Zakk Wylde (BLACK LABEL SOCIETY, OZZY OSBOURNE): "Whenever you were around Dime, there was never a boring moment. He was the coolest guy on the planet. He was an even better person than he was a guitar player, if that's even possible. Whenever me and him would hook up, forget about it, bro. We'd always have to have a spare kidney, liver and pancreas on ice."
Brian Fair (SHADOWS FALL): "Dime seemed to have a real problem with the clock on our tour bus. It all started with his tour manager trying to tell him it was time to leave. … We were having a good old time and Dime didn't want to go to bed. So, as soon as he was told it was time to leave, he grabbed the clock off of the wall and screams at the top of his lungs, 'There is no time!' and he smashed his hand right through it. The clock was made of glass and metal, and shrapnel flew everywhere. He went through three clocks on our bus like that. Anytime anyone tried to tell him it was time to go, he'd destroy the clock. He didn't want to end the party — he wanted it to keep going. We kept replacing the clock because we wanted to see what happened next."
Kerry King (SLAYER): "One thing we were going to do — me and Dime and I think Vince was going to play drums — we were going to do this tune together. They were going in to record the DAMAGEPLAN record, and I said, 'Dime, there's a song we need to do. I've always dug this song, and it always makes me think of you. I think we need to do it.' It was 'Snortin' Whiskey, Drinkin' Cocaine' by Pat Travers. We were all geared up to do it. He's like, 'Well, you know, they're busting my balls for press for the new record.' And I said, 'Well, what are we rushing for, dude? We've got all the time in the world.' And then something like that happens, and the harsh reality is, we could have done it then. It probably wouldn't have been as good as it could have been, but at least it would have been done, 'cause now it'll never get done. Maybe me and Zakk will do it and dedicate it to Dime."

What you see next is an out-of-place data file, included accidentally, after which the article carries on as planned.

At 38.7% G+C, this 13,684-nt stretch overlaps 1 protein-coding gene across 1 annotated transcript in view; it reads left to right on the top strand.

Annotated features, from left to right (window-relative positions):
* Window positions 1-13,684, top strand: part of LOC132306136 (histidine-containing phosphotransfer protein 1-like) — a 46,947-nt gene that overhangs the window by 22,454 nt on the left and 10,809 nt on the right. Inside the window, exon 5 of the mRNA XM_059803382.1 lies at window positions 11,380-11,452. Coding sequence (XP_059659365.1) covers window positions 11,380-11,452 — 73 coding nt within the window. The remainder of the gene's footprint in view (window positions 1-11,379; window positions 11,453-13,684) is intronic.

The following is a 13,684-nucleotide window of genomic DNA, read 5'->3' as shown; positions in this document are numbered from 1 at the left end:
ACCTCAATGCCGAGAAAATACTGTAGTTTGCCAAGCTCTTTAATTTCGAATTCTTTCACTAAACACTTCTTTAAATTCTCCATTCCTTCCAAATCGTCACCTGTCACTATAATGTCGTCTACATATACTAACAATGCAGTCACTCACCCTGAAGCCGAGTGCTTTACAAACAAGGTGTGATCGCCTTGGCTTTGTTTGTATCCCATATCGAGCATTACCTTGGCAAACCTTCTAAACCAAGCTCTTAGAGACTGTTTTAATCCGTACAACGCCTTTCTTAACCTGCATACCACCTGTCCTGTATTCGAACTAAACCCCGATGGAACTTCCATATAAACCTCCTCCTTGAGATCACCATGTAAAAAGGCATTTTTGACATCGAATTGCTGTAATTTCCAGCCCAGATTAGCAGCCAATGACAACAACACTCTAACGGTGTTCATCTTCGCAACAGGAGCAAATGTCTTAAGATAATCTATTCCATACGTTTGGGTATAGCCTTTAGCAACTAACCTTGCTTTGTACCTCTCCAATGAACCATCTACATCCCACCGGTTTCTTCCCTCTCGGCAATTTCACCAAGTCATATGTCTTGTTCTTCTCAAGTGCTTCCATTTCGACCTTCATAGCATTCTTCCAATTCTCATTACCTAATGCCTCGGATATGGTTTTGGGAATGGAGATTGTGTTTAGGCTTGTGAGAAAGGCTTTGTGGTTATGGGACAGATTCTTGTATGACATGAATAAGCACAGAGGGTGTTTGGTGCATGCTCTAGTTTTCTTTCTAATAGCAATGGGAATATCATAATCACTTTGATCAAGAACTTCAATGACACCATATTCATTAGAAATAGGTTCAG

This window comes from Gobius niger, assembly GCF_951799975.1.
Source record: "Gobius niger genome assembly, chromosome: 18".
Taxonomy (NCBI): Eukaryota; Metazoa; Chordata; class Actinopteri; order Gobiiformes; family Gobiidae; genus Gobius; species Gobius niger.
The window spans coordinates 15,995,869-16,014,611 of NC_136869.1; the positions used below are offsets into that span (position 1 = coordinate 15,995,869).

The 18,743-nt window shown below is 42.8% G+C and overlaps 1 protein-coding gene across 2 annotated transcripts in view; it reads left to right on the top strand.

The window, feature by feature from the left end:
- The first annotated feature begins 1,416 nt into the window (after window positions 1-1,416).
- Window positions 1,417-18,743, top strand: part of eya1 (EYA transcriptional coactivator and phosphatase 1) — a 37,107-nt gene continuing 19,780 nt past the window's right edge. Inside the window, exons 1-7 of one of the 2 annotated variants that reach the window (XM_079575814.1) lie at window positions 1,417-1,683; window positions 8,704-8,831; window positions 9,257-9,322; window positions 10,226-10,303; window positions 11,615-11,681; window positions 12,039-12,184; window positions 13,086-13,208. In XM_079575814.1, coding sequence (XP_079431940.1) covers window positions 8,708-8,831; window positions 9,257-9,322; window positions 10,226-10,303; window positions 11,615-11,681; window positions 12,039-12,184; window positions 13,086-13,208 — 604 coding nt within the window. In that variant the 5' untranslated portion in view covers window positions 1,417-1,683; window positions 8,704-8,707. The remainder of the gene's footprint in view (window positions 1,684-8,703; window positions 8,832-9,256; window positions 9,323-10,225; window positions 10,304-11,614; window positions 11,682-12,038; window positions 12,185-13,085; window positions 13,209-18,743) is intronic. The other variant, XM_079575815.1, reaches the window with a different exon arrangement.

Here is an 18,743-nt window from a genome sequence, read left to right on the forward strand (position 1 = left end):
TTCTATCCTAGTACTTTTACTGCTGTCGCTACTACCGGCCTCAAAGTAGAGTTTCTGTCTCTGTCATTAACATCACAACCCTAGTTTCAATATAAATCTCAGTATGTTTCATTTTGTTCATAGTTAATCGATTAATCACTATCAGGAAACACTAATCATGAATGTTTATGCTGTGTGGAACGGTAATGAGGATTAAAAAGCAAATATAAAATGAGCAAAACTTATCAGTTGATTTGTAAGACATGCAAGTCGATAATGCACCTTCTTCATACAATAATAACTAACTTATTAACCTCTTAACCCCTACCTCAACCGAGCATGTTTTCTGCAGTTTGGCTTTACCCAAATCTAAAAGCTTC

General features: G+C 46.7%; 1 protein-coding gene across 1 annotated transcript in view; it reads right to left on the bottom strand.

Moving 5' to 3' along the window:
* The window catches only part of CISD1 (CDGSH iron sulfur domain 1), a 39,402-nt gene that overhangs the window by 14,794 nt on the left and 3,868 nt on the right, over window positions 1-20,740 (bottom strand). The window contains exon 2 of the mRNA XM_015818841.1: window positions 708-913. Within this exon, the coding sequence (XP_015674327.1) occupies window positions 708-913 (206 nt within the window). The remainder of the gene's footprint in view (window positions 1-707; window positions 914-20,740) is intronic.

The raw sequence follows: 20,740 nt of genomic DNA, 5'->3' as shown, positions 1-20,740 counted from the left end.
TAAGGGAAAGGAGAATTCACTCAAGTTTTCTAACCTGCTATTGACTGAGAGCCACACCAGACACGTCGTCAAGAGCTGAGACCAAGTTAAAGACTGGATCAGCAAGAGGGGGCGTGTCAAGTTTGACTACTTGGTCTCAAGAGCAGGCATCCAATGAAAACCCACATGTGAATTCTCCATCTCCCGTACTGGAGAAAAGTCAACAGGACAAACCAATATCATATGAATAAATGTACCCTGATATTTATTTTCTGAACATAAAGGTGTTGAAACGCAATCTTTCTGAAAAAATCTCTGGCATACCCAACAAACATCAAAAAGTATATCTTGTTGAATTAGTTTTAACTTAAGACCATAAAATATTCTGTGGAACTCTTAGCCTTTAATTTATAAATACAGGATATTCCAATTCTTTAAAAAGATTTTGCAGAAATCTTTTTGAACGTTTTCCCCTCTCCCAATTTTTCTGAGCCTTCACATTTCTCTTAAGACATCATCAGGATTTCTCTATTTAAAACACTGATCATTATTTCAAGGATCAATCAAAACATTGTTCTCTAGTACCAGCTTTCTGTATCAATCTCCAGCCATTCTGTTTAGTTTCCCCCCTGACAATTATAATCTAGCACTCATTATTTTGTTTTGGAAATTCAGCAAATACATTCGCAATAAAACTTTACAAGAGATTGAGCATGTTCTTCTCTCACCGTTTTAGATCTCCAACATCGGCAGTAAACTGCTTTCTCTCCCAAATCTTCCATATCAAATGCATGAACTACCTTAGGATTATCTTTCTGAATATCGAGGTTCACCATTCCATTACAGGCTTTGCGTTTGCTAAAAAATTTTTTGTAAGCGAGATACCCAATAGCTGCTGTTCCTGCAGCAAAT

Joel Stroetzel (KILLSWITCH ENGAGE): "We were at the Metal Hammer Awards in London, where Dime won the award for best guitarist and threw it into the audience. I was walking by and I see Dimebag and [MÖTLEY CRÜE's] Nikki Sixx sitting on a couch together. Dime yells over to our other guitar player, Adam [Dutkiewicz], and says, 'Hey, you. Get over here.' So we walk over and he tells Adam, 'I haven't seen someone who's as big an asshole as you since Gene Simmons.' Then he hands Adam his bottle of Jack Daniel's. Onstage, Adam's just a nutcase — always jumping around and dancing, wearing short shorts and capes. He's a lunatic and Dime called him on it. It was pretty funny. … I learned to play guitar from old METALLICA, MEGADETH, TESTAMENT and PANTERA riffs. I wouldn't be playing this style of music if it weren't for him."
Vinnie Paul eventually joined a new band called HELLYEAH with members of MUDVAYNE. The group's debut album was recorded in the Dallas studio co-owned by Paul and Dime. MUDVAYNE and HELLYEAH singer Chad Gray told The Pulse Of Radio that it was a strange experience to work there. "It was bizarre," he said. "It really bothered me to kind of be there because, you know, there's a lot of greatness that happened in that room but there's a lot of pain that goes along with that. And you see it in Vin, like, going in there the first couple of times, it was hard for him. One night I think we were just kind of standing outside and I'm like, you know, there was just parts of me that kind of wished I wasn't there, because the only way that I wouldn't have been there is if Dime was still around."
"Remembering Dimebag Darrell" video clips courtesy of Loudwire.